We’re on a bit of a NoVA kick this week and wanted to do a little digging into the origin of another name, Annandale. Maybe you already know this, but I definitely didn’t.
The European history of the area dates all the way back to the 17th century, when, in 1685, Colonel William H. Fitzhugh purchased close to 24,000 acres of untamed wilderness near the Potomac River. The descendants of Fitzhugh build an estate on the land and named it Ravensworth. Three total homes were built on the property, Oak Hill, and Ossian Hall.
Ravensworth burned under mysterious circumstances in 1925. Side note, and this is infuriating … in 1959, the Annandale Fire Department intentionally burned Ossian Hall as a training exercise for the department, and to make way for the Bristow subdivision. Fortunately, Oak Hill is still around, and was recently purchased in 2008 for $1.15 after a foreclosure.
The land that made up much of Annandale was occupied by the Fitzhugh family for over six generations and eventually, it became one of the largest tobacco plantations in the area. Interestingly, at one point, Fitzhugh leased some of the property to French Huguenots, who had fled religious persecution in France.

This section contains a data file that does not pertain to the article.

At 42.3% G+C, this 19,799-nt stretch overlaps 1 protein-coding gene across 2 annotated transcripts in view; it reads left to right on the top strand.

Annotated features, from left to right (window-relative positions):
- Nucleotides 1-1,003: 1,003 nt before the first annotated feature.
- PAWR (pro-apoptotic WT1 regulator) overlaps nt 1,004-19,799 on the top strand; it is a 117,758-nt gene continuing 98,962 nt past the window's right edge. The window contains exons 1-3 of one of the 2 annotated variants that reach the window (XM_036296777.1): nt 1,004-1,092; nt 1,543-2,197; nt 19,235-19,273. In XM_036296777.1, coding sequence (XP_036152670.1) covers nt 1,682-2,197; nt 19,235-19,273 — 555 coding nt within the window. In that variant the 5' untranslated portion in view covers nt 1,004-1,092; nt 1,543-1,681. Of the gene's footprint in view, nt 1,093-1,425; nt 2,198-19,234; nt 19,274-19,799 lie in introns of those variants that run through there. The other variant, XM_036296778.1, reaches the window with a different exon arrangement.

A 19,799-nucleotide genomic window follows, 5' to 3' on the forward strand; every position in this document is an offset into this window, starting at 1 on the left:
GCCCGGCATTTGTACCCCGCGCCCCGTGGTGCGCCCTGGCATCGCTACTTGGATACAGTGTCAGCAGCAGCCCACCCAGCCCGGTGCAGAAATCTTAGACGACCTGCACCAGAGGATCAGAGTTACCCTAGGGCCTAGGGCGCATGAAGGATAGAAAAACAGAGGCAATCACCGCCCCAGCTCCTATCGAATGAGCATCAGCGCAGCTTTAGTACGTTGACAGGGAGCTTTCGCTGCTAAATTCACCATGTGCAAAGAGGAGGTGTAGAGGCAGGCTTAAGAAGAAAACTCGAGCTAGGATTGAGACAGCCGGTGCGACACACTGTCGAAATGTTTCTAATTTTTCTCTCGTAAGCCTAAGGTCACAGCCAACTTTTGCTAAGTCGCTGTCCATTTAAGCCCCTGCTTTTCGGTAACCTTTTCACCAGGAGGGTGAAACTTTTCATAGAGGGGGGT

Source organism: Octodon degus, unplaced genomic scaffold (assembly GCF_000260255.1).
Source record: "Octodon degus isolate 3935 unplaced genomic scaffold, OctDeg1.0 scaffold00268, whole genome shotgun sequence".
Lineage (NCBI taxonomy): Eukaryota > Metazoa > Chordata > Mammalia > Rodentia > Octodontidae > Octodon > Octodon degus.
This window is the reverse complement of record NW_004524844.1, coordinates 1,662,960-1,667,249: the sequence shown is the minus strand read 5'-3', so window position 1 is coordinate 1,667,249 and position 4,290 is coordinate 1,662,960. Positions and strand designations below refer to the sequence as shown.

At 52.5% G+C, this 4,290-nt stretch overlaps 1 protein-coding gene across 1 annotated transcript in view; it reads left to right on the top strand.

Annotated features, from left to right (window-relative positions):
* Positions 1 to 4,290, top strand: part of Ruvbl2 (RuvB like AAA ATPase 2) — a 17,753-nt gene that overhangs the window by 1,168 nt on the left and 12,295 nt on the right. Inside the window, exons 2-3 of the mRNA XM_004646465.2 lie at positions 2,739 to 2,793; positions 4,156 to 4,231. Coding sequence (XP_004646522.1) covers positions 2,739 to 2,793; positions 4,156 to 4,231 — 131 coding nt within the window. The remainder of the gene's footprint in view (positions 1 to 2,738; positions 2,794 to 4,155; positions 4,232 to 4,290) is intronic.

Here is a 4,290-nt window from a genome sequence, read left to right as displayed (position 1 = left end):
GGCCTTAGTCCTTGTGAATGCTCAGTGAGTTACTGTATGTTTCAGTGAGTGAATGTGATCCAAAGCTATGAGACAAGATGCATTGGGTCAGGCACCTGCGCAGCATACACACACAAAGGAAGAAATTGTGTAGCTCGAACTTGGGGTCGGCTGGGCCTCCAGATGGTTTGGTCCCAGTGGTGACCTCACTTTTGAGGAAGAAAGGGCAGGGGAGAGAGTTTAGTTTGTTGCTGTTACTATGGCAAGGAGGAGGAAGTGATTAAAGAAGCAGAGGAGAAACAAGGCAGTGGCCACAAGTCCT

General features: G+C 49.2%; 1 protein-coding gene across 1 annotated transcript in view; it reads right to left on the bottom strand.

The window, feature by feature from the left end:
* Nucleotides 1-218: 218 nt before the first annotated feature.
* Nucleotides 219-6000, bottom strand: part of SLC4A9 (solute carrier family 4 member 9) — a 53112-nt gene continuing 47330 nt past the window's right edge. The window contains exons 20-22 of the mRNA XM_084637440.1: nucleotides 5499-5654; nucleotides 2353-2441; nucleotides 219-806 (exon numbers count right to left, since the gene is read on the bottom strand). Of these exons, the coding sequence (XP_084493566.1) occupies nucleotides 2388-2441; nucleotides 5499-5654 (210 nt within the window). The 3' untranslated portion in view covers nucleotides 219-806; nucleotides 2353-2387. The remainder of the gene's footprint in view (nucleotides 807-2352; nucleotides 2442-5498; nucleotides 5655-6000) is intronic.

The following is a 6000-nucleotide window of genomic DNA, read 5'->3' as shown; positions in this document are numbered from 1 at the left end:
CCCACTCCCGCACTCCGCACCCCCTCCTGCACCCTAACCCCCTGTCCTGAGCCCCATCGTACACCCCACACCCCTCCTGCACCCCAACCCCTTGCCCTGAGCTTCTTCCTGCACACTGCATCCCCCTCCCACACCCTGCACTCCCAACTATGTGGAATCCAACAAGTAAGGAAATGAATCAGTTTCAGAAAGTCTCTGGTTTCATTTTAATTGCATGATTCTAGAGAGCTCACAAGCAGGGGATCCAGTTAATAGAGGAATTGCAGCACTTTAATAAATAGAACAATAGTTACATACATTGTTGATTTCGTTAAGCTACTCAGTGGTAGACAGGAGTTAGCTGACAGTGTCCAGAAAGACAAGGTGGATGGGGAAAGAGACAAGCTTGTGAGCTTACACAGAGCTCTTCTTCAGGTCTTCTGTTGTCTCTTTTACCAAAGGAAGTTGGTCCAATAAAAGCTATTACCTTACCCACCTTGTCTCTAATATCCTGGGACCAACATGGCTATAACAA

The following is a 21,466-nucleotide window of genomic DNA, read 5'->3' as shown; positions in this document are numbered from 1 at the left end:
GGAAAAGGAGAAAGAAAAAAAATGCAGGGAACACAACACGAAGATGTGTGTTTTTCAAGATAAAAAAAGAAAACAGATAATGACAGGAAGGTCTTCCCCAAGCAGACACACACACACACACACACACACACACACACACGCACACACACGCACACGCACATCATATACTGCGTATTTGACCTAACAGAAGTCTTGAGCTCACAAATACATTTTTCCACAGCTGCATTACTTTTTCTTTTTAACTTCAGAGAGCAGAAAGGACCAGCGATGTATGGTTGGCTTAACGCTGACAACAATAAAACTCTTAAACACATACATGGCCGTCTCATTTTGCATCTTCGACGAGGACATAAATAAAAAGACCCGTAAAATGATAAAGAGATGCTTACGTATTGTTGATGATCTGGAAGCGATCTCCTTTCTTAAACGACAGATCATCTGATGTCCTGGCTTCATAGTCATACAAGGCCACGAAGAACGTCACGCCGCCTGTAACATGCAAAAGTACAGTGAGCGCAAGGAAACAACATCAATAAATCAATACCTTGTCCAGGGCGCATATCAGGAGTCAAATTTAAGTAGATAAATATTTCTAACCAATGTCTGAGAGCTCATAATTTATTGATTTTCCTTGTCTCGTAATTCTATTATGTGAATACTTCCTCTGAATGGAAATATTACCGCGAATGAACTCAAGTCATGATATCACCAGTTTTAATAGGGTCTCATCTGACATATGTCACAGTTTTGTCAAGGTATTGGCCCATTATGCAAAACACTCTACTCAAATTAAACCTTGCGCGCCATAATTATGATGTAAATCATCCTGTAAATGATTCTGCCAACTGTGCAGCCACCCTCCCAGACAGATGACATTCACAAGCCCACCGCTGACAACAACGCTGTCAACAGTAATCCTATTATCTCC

Colonel Fitzhugh never lived on the plantation, and when he died, the land passed to two sons, William Fitzhugh Jr. getting the southern portion and Henry Fitzhugh getting the northern portion (which includes today’s Annandale).
So, as to the origin of the name Annandale. The plantation name was no longer used to refer to the area and the community took on the name Annandale, after the Scottish village located at the mouth of the River Annan. Oh, and the neighboring town Dumfries, Scotland also found its way to Virginia as the name of the town on Quantico Creek.
Tom founded Ghosts of DC on January 4th, 2012 as a blog to uncover the lost and untold history of Washington, D.C. He has lived in the city for over a decade and loves exploring every corner of the District. He lives in Columbia Heights with Mrs. Ghost and Ghost Dog. On September 3rd, 2013, the second site launched as Ghosts of Baltimore.